What is the life span of thrombocytes? (a)7-10 days. (b)3-4 weeks. (c)2-5 weeks. (d)None of the above.
Hint: Thrombocytes are also called platelets and they form mass at the site of the injury and together with clotting agents in the plasma, this mass is a clot that stops the bleeding.
Complete answer: The blood cells whose function is to prevent bleeding are platelets and they are also called thrombocytes. The average lifespan of the circulating platelets is around 7 to 10 days. The term ‘thrombocytes’ has been taken from the Greek words ‘thrombo’ means clot and ‘cytes’ means cell. They are a component of the blood whose function (along with the coagulation factors) is to react to bleeding from blood vessel injury by clumping and thereby initiating a grume. Platelets haven't any cell nucleus; they are the fragments of cytoplasm that are derived from the megakaryocytes of the bone marrow which enter the circulation after attaining proper growth and modifications as per their function. The circulating unactivated platelets are biconvex discoid or lens-shaped structures, that are 2–3 µm in the greatest diameter. Activated platelets have cell wall projections covering their surface.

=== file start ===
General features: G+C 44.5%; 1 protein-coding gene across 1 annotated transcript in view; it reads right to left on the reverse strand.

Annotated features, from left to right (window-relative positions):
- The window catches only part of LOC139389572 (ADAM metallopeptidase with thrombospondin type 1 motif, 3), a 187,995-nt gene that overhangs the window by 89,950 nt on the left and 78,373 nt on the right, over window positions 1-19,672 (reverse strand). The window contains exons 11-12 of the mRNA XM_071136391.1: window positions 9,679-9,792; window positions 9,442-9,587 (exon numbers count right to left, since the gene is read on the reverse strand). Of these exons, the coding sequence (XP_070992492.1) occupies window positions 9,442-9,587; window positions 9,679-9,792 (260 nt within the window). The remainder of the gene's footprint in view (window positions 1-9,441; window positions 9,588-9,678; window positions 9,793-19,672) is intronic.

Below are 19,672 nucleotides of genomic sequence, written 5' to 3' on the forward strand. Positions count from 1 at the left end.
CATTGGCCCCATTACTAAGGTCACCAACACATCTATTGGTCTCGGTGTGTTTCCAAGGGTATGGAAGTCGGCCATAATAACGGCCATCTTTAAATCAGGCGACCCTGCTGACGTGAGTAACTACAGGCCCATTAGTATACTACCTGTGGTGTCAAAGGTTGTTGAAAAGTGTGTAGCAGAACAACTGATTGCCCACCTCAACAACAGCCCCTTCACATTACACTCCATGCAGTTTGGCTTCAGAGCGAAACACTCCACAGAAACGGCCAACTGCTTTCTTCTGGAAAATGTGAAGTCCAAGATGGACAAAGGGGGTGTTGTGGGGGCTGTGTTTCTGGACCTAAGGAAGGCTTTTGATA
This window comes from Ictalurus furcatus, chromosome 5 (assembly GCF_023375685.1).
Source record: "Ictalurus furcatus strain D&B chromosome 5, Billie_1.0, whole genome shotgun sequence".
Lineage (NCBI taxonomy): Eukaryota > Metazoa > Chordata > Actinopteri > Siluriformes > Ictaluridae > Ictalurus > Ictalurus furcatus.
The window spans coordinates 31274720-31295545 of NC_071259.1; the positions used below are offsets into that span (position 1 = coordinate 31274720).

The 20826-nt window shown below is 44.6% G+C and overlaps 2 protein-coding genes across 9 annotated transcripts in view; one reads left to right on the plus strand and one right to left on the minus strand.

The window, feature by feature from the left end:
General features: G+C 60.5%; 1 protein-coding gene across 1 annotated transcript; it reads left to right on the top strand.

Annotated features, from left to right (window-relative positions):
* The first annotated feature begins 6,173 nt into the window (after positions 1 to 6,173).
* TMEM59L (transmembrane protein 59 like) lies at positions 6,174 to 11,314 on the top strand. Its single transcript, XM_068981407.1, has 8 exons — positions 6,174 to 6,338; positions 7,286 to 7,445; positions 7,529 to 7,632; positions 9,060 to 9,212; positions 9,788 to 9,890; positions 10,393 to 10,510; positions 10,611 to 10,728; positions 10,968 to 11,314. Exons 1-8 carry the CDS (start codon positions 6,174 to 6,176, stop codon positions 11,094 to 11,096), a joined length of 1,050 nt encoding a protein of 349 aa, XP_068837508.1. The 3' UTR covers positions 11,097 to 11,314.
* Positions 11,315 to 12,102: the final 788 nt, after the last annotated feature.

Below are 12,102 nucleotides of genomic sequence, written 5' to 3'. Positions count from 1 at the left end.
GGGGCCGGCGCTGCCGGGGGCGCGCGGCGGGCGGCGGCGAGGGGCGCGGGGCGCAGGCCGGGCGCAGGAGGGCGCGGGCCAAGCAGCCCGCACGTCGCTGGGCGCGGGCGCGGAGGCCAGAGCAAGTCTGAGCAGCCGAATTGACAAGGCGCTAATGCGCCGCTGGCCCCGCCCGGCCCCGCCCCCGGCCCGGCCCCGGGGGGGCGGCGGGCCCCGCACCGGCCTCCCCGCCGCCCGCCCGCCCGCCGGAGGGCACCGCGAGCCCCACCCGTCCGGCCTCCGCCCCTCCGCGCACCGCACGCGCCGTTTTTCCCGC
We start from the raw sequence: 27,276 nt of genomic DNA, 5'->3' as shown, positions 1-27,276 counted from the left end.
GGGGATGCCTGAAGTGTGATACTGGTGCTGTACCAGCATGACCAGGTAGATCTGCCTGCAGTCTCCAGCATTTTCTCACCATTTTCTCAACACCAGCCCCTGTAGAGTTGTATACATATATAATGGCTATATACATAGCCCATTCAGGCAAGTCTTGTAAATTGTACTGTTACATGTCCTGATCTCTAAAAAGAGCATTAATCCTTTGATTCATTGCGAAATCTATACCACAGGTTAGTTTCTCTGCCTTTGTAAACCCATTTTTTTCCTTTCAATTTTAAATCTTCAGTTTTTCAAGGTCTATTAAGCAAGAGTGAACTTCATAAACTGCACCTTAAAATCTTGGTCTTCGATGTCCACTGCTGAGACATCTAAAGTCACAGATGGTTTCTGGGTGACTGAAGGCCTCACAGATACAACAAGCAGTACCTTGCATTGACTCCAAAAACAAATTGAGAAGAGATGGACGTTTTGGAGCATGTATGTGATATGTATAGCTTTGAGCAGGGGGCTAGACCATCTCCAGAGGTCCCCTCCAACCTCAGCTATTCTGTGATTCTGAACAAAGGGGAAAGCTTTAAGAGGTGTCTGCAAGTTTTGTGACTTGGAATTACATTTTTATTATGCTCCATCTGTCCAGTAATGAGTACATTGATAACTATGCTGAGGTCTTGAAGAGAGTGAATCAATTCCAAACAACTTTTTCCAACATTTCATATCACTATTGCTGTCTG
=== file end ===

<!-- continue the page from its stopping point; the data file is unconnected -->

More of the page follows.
So, the correct answer is, ’7-10 days’.
Note: -Platelets are found only in mammals, whereas in other vertebrates, thrombocytes circulate as intact mononuclear cells e.g. birds, amphibians. -Platelets appear as dark purple spots on a stained blood smear, all about 20% the diameter of red blood cells. -The smear is employed to look at platelets for size, shape, qualitative number, and clumping. A healthy adult typically has 10 to twenty times more red blood cells than platelets.